Monti L. Belot

From Wikipedia, the free encyclopedia
Jump to: navigation, search

Monti Louis Belot (born March 4, 1943) is a Senior United States District Judge of the United States District Court for the District of Kansas.

Early life and career[edit]

Born in Kansas City, Missouri, Belot received a B.A. from the University of Kansas in 1965 and a J.D. from the University of Kansas School of Law in 1968. He was a U.S. Naval Reserve Legal officer, in the JAG Corps, from 1968 to 1971. He was a law clerk, Hon. Wesley E. Brown, U.S. District Court, District of Kansas from 1971 to 1973. He was an assistant U.S. Attorney of the Topeka, Kansas from 1973 to 1976. He was a special assistant to the United States Attorney of Topeka, Kansas from 1976 to 1978. He was in private practice in Kansas City, Kansas from 1976 to 1983. He was in private practice in Coffeyville, Kansas from 1983 to 1991.

Federal judge[edit]

On July 26, 1991, Belot was nominated by President George H. W. Bush to a new seat on the United States District Court for the District of Kansas created by 104 Stat. 5089. He was confirmed by the United States Senate on November 21, 1991, and received his commission on November 25, 1991. He assumed senior status on March 4, 2008.

Schneider trial[edit]

Belot presided over the trial of Stephen and Linda Schneider, charged with illegally distributing prescription painkillers.[1] In that capacity, he threw out all but 4 of the 56 alleged patient overdose deaths Assistant United States Attorney Tanya Treadway attempted to link to the Schneiders, "sternly warned Treadway not to appeal his decision [and] also instructed the government not to use inflammatory descriptions like 'pill mill' in front of the jury."[2] Belot also denied federal prosecutor Tanya Treadway's request for a gag order on Pain Relief Network founder and pain relief advocate Siobhan Reynolds, as well as her request for a change of venue.[3]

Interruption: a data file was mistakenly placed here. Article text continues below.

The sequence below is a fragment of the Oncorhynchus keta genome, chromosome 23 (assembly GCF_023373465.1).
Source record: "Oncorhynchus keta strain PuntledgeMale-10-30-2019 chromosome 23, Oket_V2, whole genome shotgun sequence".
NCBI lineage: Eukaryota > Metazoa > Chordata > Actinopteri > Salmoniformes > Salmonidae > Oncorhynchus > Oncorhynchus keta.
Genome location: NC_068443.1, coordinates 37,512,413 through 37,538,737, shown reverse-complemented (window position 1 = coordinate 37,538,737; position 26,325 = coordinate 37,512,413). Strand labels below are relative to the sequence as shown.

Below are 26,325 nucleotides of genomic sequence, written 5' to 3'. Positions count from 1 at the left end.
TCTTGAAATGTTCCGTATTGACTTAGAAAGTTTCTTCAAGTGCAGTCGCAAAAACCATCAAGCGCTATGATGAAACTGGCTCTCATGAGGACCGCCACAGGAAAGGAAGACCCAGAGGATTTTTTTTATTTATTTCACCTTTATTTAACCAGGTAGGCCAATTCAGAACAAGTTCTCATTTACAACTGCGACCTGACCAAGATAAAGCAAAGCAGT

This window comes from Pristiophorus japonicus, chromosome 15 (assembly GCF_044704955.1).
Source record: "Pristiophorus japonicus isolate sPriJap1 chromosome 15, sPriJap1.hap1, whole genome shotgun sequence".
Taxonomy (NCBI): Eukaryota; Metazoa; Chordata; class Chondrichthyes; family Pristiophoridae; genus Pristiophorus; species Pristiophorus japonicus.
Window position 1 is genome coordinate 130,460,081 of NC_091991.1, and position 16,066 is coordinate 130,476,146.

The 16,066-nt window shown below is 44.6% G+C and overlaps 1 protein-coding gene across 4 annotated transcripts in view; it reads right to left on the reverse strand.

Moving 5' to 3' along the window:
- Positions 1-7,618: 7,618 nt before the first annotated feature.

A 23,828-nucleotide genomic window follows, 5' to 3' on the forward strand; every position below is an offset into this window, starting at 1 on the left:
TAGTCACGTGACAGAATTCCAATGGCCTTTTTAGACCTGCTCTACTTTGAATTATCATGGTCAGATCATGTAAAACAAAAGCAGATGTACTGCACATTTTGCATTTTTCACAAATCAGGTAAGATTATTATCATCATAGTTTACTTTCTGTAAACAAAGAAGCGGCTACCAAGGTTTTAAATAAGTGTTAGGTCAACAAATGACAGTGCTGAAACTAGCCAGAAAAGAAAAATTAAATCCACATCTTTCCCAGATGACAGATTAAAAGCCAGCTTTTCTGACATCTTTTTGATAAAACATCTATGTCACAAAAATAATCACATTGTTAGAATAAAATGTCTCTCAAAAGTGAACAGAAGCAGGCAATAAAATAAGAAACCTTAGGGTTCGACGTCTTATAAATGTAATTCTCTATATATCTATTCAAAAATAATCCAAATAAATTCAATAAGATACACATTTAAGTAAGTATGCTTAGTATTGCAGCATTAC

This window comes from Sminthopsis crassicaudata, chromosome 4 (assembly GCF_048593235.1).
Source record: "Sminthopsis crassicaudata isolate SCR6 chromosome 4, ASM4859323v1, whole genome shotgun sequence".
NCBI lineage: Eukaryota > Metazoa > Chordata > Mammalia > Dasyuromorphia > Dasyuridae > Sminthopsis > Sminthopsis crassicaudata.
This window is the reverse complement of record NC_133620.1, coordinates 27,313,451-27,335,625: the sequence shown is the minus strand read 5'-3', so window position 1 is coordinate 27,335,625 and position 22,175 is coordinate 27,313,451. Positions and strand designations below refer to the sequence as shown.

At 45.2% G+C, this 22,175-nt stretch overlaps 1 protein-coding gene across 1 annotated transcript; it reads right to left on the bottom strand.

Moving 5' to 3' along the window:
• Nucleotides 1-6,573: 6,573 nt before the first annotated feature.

However, by the time Belot sentenced the Schneiders to 30 years in prison in October 2010,[1] "he was so irritated by Reynolds' advocacy on behalf of the couple that he could not contain himself."[4] In his sentencing opinion,[5] "he digressed to take a swipe at Ms. Reynolds and her group, though he did not get its name quite right," saying "he hoped the prison sentences would 'curtail or stop the activities of the Bozo the Clown outfit known as the Pain Control Network, a ship of fools if there ever was one.' He added that the group and its leaders were 'stupid' and 'deranged.'"[1] Journalist Jacob Sullum referred to these statements as "an extraordinary tirade against Reynolds and PRN, neither of which was a party to the case," adding:

Is Belot really saying that one function of the heavy sentences imposed on the Schneiders is to deter Reynolds and like-minded activists from speaking out against such prosecutions in the future? That's certainly what it sounds like. Reynolds seems to have a real talent for getting under the skin of people in power. But that is not a crime—or at least it shouldn't be.[6]



Legal offices
Preceded by
new seat
Judge of the United States District Court for the District of Kansas
Succeeded by
Eric F. Melgren